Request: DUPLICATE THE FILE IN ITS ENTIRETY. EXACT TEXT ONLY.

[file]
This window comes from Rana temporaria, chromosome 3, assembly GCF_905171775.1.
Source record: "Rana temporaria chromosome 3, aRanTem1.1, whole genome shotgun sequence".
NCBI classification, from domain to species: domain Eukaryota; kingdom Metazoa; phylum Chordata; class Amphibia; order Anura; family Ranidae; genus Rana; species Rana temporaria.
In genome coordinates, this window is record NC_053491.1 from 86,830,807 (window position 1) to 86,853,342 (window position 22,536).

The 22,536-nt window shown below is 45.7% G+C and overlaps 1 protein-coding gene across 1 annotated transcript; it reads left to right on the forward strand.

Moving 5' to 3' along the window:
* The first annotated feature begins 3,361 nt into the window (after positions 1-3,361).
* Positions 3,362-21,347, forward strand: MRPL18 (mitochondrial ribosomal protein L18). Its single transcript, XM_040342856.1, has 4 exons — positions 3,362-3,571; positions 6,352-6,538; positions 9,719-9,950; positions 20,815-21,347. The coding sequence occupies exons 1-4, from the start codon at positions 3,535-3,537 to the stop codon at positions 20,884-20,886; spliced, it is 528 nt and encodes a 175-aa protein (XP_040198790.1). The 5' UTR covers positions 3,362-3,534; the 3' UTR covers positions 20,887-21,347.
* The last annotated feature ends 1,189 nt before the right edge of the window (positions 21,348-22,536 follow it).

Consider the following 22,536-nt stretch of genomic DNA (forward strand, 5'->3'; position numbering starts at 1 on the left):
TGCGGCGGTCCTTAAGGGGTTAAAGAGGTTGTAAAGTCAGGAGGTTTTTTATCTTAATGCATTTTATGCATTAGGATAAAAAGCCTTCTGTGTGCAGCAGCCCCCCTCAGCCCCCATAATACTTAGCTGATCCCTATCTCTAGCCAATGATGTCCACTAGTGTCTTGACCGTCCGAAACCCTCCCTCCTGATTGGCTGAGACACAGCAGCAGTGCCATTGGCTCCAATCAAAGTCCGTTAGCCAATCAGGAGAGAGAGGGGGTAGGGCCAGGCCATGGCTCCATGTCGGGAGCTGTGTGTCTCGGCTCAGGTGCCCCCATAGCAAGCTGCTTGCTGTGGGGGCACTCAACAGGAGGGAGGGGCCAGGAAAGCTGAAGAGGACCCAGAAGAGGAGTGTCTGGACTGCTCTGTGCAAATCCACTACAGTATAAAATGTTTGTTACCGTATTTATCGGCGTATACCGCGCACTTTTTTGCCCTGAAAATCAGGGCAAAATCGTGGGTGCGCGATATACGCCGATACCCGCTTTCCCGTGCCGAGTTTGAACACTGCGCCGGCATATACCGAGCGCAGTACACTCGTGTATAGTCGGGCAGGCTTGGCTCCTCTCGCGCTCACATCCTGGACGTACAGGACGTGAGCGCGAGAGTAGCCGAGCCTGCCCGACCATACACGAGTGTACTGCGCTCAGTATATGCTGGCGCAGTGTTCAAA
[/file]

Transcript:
This window comes from Rana temporaria, chromosome 3, assembly GCF_905171775.1.
Source record: "Rana temporaria chromosome 3, aRanTem1.1, whole genome shotgun sequence".
NCBI classification, from domain to species: domain Eukaryota; kingdom Metazoa; phylum Chordata; class Amphibia; order Anura; family Ranidae; genus Rana; species Rana temporaria.
In genome coordinates, this window is record NC_053491.1 from 86,830,807 (window position 1) to 86,853,342 (window position 22,536).

The 22,536-nt window shown below is 45.7% G+C and overlaps 1 protein-coding gene across 1 annotated transcript; it reads left to right on the forward strand.

Moving 5' to 3' along the window:
* The first annotated feature begins 3,361 nt into the window (after positions 1-3,361).
* Positions 3,362-21,347, forward strand: MRPL18 (mitochondrial ribosomal protein L18). Its single transcript, XM_040342856.1, has 4 exons — positions 3,362-3,571; positions 6,352-6,538; positions 9,719-9,950; positions 20,815-21,347. The coding sequence occupies exons 1-4, from the start codon at positions 3,535-3,537 to the stop codon at positions 20,884-20,886; spliced, it is 528 nt and encodes a 175-aa protein (XP_040198790.1). The 5' UTR covers positions 3,362-3,534; the 3' UTR covers positions 20,887-21,347.
* The last annotated feature ends 1,189 nt before the right edge of the window (positions 21,348-22,536 follow it).

Consider the following 22,536-nt stretch of genomic DNA (forward strand, 5'->3'; position numbering starts at 1 on the left):
TGCGGCGGTCCTTAAGGGGTTAAAGAGGTTGTAAAGTCAGGAGGTTTTTTATCTTAATGCATTTTATGCATTAGGATAAAAAGCCTTCTGTGTGCAGCAGCCCCCCTCAGCCCCCATAATACTTAGCTGATCCCTATCTCTAGCCAATGATGTCCACTAGTGTCTTGACCGTCCGAAACCCTCCCTCCTGATTGGCTGAGACACAGCAGCAGTGCCATTGGCTCCAATCAAAGTCCGTTAGCCAATCAGGAGAGAGAGGGGGTAGGGCCAGGCCATGGCTCCATGTCGGGAGCTGTGTGTCTCGGCTCAGGTGCCCCCATAGCAAGCTGCTTGCTGTGGGGGCACTCAACAGGAGGGAGGGGCCAGGAAAGCTGAAGAGGACCCAGAAGAGGAGTGTCTGGACTGCTCTGTGCAAATCCACTACAGTATAAAATGTTTGTTACCGTATTTATCGGCGTATACCGCGCACTTTTTTGCCCTGAAAATCAGGGCAAAATCGTGGGTGCGCGATATACGCCGATACCCGCTTTCCCGTGCCGAGTTTGAACACTGCGCCGGCATATACCGAGCGCAGTACACTCGTGTATAGTCGGGCAGGCTTGGCTCCTCTCGCGCTCACATCCTGGACGTACAGGACGTGAGCGCGAGAGTAGCCGAGCCTGCCCGACCATACACGAGTGTACTGCGCTCAGTATATGCTGGCGCAGTGTTCAAA